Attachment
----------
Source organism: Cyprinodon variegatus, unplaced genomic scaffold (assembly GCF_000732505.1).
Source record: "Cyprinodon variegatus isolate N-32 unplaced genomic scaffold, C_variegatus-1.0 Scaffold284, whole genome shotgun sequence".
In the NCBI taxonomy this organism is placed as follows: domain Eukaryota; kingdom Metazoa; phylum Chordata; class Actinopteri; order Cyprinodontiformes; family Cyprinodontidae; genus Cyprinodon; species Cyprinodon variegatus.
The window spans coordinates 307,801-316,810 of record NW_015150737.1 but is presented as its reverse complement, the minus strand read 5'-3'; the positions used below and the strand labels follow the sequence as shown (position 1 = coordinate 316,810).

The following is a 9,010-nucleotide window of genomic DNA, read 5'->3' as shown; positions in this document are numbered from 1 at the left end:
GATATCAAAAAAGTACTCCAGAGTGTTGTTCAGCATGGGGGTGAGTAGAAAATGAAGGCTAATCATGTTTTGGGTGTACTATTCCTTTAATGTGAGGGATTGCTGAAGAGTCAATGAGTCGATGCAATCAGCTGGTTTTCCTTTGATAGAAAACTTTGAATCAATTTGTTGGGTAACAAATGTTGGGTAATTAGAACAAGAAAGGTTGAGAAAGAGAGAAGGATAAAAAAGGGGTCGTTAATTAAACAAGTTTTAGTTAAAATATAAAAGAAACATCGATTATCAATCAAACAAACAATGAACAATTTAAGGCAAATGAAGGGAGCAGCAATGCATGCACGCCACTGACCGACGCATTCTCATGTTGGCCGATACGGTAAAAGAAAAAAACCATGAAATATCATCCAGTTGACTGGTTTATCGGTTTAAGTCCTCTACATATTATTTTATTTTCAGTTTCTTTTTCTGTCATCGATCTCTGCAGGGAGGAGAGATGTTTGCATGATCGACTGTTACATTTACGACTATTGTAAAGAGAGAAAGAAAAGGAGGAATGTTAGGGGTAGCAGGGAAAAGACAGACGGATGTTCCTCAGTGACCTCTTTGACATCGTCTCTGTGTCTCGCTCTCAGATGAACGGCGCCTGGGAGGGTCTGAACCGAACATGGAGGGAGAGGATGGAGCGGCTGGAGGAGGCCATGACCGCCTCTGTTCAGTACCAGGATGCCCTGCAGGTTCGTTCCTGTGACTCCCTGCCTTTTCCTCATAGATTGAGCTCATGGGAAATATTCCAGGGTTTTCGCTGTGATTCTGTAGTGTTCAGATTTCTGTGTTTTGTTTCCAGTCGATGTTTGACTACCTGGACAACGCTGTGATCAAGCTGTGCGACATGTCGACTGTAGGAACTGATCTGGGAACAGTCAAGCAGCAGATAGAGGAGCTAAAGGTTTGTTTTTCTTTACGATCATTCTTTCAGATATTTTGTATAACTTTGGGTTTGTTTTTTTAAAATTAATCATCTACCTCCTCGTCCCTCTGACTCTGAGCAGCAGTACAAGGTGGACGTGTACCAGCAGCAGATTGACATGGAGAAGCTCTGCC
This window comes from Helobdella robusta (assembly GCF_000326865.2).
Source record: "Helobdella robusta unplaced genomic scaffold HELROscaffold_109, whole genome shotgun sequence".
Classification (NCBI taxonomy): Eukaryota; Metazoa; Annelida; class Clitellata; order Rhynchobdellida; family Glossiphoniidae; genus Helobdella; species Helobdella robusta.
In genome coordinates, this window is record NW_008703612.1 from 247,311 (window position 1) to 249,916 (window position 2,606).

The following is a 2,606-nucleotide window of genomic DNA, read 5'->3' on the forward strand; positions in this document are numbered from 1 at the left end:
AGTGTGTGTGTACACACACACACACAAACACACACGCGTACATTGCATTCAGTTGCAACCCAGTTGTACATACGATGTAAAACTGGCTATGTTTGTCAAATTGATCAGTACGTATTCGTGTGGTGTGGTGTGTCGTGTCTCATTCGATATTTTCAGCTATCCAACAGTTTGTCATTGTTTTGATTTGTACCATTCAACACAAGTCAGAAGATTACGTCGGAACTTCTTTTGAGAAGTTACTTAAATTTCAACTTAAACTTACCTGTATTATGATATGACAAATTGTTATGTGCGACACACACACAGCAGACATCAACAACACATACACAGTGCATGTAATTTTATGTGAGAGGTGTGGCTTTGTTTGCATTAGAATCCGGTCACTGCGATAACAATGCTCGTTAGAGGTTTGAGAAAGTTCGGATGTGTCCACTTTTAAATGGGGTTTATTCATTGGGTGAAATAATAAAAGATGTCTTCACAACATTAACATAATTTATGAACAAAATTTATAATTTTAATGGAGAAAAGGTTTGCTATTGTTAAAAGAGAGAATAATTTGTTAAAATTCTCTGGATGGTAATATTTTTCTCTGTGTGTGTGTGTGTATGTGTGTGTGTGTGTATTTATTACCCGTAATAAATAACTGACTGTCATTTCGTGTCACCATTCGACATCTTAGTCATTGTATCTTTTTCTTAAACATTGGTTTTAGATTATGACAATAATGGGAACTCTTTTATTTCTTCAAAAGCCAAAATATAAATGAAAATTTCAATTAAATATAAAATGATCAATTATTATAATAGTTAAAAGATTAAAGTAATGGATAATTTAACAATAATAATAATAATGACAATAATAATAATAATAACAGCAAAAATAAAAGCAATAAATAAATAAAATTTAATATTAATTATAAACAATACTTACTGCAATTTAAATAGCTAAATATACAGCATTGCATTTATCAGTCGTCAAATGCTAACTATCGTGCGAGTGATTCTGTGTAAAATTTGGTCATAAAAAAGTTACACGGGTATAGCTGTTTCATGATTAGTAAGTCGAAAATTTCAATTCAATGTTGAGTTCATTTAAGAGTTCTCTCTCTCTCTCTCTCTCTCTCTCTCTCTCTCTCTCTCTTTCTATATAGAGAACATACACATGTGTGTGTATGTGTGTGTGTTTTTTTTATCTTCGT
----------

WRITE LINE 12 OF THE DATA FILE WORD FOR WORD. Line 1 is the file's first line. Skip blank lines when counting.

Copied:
AGTGTGTGTGTACACACACACACACAAACACACACGCGTACATTGCATTCAGTTGCAACCCAGTTGTACATACGATGTAAAACTGGCTATGTTTGTCAAATTGATCAGTACGTATTCGTGTGGTGTGGTGTGTCGTGTCTCATTCGATATTTTCAGCTATCCAACAGTTTGTCATTGTTTTGATTTGTACCATTCAACACAAGTCAGAAGATTACGTCGGAACTTCTTTTGAGAAGTTACTTAAATTTCAACTTAAACTTACCTGTATTATGATATGACAAATTGTTATGTGCGACACACACACAGCAGACATCAACAACACATACACAGTGCATGTAATTTTATGTGAGAGGTGTGGCTTTGTTTGCATTAGAATCCGGTCACTGCGATAACAATGCTCGTTAGAGGTTTGAGAAAGTTCGGATGTGTCCACTTTTAAATGGGGTTTATTCATTGGGTGAAATAATAAAAGATGTCTTCACAACATTAACATAATTTATGAACAAAATTTATAATTTTAATGGAGAAAAGGTTTGCTATTGTTAAAAGAGAGAATAATTTGTTAAAATTCTCTGGATGGTAATATTTTTCTCTGTGTGTGTGTGTGTATGTGTGTGTGTGTGTATTTATTACCCGTAATAAATAACTGACTGTCATTTCGTGTCACCATTCGACATCTTAGTCATTGTATCTTTTTCTTAAACATTGGTTTTAGATTATGACAATAATGGGAACTCTTTTATTTCTTCAAAAGCCAAAATATAAATGAAAATTTCAATTAAATATAAAATGATCAATTATTATAATAGTTAAAAGATTAAAGTAATGGATAATTTAACAATAATAATAATAATGACAATAATAATAATAATAACAGCAAAAATAAAAGCAATAAATAAATAAAATTTAATATTAATTATAAACAATACTTACTGCAATTTAAATAGCTAAATATACAGCATTGCATTTATCAGTCGTCAAATGCTAACTATCGTGCGAGTGATTCTGTGTAAAATTTGGTCATAAAAAAGTTACACGGGTATAGCTGTTTCATGATTAGTAAGTCGAAAATTTCAATTCAATGTTGAGTTCATTTAAGAGTTCTCTCTCTCTCTCTCTCTCTCTCTCTCTCTCTCTCTCTCTTTCTATATAGAGAACATACACATGTGTGTGTATGTGTGTGTGTTTTTTTTATCTTCGT